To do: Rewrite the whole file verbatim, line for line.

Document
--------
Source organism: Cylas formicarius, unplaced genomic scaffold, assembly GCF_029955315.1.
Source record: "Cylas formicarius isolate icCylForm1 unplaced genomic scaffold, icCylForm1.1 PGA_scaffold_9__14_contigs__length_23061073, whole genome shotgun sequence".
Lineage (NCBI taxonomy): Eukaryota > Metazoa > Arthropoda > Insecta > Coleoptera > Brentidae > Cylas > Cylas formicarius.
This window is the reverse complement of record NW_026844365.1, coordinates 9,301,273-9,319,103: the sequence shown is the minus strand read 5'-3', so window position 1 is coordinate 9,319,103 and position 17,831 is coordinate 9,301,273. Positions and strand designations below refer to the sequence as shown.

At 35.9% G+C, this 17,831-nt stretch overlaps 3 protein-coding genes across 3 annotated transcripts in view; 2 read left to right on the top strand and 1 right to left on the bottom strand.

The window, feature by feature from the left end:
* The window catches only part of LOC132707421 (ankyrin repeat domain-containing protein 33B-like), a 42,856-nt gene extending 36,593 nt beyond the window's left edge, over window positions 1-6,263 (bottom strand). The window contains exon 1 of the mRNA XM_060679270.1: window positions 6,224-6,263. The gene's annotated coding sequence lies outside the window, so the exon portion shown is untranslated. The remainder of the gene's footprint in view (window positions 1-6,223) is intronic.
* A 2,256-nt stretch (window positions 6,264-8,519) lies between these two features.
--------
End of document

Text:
Source organism: Cylas formicarius, unplaced genomic scaffold, assembly GCF_029955315.1.
Source record: "Cylas formicarius isolate icCylForm1 unplaced genomic scaffold, icCylForm1.1 PGA_scaffold_9__14_contigs__length_23061073, whole genome shotgun sequence".
Lineage (NCBI taxonomy): Eukaryota > Metazoa > Arthropoda > Insecta > Coleoptera > Brentidae > Cylas > Cylas formicarius.
This window is the reverse complement of record NW_026844365.1, coordinates 9,301,273-9,319,103: the sequence shown is the minus strand read 5'-3', so window position 1 is coordinate 9,319,103 and position 17,831 is coordinate 9,301,273. Positions and strand designations below refer to the sequence as shown.

At 35.9% G+C, this 17,831-nt stretch overlaps 3 protein-coding genes across 3 annotated transcripts in view; 2 read left to right on the top strand and 1 right to left on the bottom strand.

The window, feature by feature from the left end:
* The window catches only part of LOC132707421 (ankyrin repeat domain-containing protein 33B-like), a 42,856-nt gene extending 36,593 nt beyond the window's left edge, over window positions 1-6,263 (bottom strand). The window contains exon 1 of the mRNA XM_060679270.1: window positions 6,224-6,263. The gene's annotated coding sequence lies outside the window, so the exon portion shown is untranslated. The remainder of the gene's footprint in view (window positions 1-6,223) is intronic.
* A 2,256-nt stretch (window positions 6,264-8,519) lies between these two features.